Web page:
Students in this course are introduced to contemporary views and theories of maladaptive and criminal behavior. They examine a broad conceptualization of criminal behavior from an interdisciplinary perspective as well as theories and application of criminal profiling. Students also explore specific views of criminal behavior germane to groups, such as psychopaths, serial offenders, and sexually violent predators. At the end of this course, students will have an understanding of the theories and practices that are the foundations of the field of criminology.
Justice is at the heart of the U.S. democratic system, yet opposing viewpoints surrounding and within the system often muddle interpretations of the law and the development of policies to promote and enforce justice. In this course, students examine events that have significantly changed how the legal system interprets the U.S. Constitution, the U.S. Code, and the U.S. Patriot Act, for example, the terrorist acts of September 11, 2001. They learn how social and historical changes have shifted perspectives and sparked debates on expanding the rights of government versus safeguarding personal civil rights and civil liberties. Through discussion with peers, assessment of contemporary articles, and examination of Supreme Course cases, students have the opportunity to reflect on and potentially broaden their own opinions and perspectives on current criminal justice affairs in regard to issues of law enforcement, public perception, policy development, and ethics.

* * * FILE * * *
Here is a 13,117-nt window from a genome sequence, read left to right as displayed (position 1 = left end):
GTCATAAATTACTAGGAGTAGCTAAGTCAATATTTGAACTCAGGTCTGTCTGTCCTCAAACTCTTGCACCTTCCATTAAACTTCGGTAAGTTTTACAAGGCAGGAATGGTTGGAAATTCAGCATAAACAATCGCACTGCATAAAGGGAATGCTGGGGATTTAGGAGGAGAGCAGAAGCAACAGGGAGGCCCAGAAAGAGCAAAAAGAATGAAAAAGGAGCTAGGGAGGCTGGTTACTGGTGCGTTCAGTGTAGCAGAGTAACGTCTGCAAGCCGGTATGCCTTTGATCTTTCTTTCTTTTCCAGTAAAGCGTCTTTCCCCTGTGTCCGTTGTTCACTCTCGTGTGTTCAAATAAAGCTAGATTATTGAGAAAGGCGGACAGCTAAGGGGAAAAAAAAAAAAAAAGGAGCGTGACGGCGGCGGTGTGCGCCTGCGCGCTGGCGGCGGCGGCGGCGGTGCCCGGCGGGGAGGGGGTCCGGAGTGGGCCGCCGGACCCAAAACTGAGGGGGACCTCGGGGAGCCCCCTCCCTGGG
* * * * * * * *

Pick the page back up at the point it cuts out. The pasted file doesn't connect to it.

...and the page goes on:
Criminal justice encompasses many roles and responsibilities, including responding to victims, punishing or rehabilitating criminals, and developing laws and policies. To carry out these tasks effectively and responsibly, taking into account current trends and ethical considerations, criminal justice professionals need to understand underlying factors, such as the root causes of crime and the impact of crime on communities. In this course, students examine a range of research methodologies, including quantitative and qualitative methods, that professionals use to collect data and analyze trends in criminal justice. They examine models, metrics, and tools used to evaluate criminal justice programs and policies, and they assess the strengths and limitations of research methods. Students also learn about threats to the validity of data and consider the legal and ethical issues associated with research and evaluation methods.